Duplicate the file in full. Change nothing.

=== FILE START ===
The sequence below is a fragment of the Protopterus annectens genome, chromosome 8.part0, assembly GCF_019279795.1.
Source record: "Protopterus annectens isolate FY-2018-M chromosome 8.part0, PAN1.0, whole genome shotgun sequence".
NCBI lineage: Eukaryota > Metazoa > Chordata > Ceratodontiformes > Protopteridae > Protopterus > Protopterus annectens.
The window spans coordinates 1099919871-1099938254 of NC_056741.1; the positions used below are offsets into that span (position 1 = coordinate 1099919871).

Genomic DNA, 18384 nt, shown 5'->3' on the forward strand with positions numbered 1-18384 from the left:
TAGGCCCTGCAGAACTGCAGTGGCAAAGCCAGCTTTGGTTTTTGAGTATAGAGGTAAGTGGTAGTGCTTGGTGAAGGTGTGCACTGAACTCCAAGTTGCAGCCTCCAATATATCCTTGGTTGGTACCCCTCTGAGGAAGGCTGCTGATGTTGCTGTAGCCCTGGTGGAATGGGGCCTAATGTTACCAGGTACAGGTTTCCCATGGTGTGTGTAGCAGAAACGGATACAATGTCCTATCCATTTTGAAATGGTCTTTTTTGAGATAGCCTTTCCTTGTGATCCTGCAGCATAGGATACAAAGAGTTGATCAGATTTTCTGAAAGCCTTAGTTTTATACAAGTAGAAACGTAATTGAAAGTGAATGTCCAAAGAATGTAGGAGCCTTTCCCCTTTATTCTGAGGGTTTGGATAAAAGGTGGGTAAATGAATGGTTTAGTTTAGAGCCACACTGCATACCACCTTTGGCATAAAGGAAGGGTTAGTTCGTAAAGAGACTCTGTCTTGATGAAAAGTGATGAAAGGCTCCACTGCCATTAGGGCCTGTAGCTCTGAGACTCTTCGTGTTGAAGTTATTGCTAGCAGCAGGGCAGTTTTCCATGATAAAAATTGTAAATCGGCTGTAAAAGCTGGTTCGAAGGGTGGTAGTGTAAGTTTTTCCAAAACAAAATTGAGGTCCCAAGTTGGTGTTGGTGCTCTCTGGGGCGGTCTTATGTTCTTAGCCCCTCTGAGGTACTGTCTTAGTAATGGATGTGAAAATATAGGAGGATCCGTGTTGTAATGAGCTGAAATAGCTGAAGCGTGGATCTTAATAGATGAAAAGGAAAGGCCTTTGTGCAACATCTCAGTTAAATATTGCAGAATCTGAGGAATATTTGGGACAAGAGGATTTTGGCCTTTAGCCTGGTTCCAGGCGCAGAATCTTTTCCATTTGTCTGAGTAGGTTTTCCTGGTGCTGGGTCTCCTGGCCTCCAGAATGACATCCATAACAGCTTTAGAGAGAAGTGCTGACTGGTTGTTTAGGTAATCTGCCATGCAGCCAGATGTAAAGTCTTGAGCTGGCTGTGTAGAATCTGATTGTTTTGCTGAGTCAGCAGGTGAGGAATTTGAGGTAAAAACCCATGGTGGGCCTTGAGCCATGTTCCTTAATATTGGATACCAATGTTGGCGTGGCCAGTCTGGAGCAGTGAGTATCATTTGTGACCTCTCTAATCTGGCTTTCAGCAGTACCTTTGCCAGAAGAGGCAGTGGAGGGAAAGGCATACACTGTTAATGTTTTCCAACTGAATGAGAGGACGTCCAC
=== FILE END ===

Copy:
The sequence below is a fragment of the Protopterus annectens genome, chromosome 8.part0, assembly GCF_019279795.1.
Source record: "Protopterus annectens isolate FY-2018-M chromosome 8.part0, PAN1.0, whole genome shotgun sequence".
NCBI lineage: Eukaryota > Metazoa > Chordata > Ceratodontiformes > Protopteridae > Protopterus > Protopterus annectens.
The window spans coordinates 1099919871-1099938254 of NC_056741.1; the positions used below are offsets into that span (position 1 = coordinate 1099919871).

Genomic DNA, 18384 nt, shown 5'->3' on the forward strand with positions numbered 1-18384 from the left:
TAGGCCCTGCAGAACTGCAGTGGCAAAGCCAGCTTTGGTTTTTGAGTATAGAGGTAAGTGGTAGTGCTTGGTGAAGGTGTGCACTGAACTCCAAGTTGCAGCCTCCAATATATCCTTGGTTGGTACCCCTCTGAGGAAGGCTGCTGATGTTGCTGTAGCCCTGGTGGAATGGGGCCTAATGTTACCAGGTACAGGTTTCCCATGGTGTGTGTAGCAGAAACGGATACAATGTCCTATCCATTTTGAAATGGTCTTTTTTGAGATAGCCTTTCCTTGTGATCCTGCAGCATAGGATACAAAGAGTTGATCAGATTTTCTGAAAGCCTTAGTTTTATACAAGTAGAAACGTAATTGAAAGTGAATGTCCAAAGAATGTAGGAGCCTTTCCCCTTTATTCTGAGGGTTTGGATAAAAGGTGGGTAAATGAATGGTTTAGTTTAGAGCCACACTGCATACCACCTTTGGCATAAAGGAAGGGTTAGTTCGTAAAGAGACTCTGTCTTGATGAAAAGTGATGAAAGGCTCCACTGCCATTAGGGCCTGTAGCTCTGAGACTCTTCGTGTTGAAGTTATTGCTAGCAGCAGGGCAGTTTTCCATGATAAAAATTGTAAATCGGCTGTAAAAGCTGGTTCGAAGGGTGGTAGTGTAAGTTTTTCCAAAACAAAATTGAGGTCCCAAGTTGGTGTTGGTGCTCTCTGGGGCGGTCTTATGTTCTTAGCCCCTCTGAGGTACTGTCTTAGTAATGGATGTGAAAATATAGGAGGATCCGTGTTGTAATGAGCTGAAATAGCTGAAGCGTGGATCTTAATAGATGAAAAGGAAAGGCCTTTGTGCAACATCTCAGTTAAATATTGCAGAATCTGAGGAATATTTGGGACAAGAGGATTTTGGCCTTTAGCCTGGTTCCAGGCGCAGAATCTTTTCCATTTGTCTGAGTAGGTTTTCCTGGTGCTGGGTCTCCTGGCCTCCAGAATGACATCCATAACAGCTTTAGAGAGAAGTGCTGACTGGTTGTTTAGGTAATCTGCCATGCAGCCAGATGTAAAGTCTTGAGCTGGCTGTGTAGAATCTGATTGTTTTGCTGAGTCAGCAGGTGAGGAATTTGAGGTAAAAACCCATGGTGGGCCTTGAGCCATGTTCCTTAATATTGGATACCAATGTTGGCGTGGCCAGTCTGGAGCAGTGAGTATCATTTGTGACCTCTCTAATCTGGCTTTCAGCAGTACCTTTGCCAGAAGAGGCAGTGGAGGGAAAGGCATACACTGTTAATGTTTTCCAACTGAATGAGAGGACGTCCAC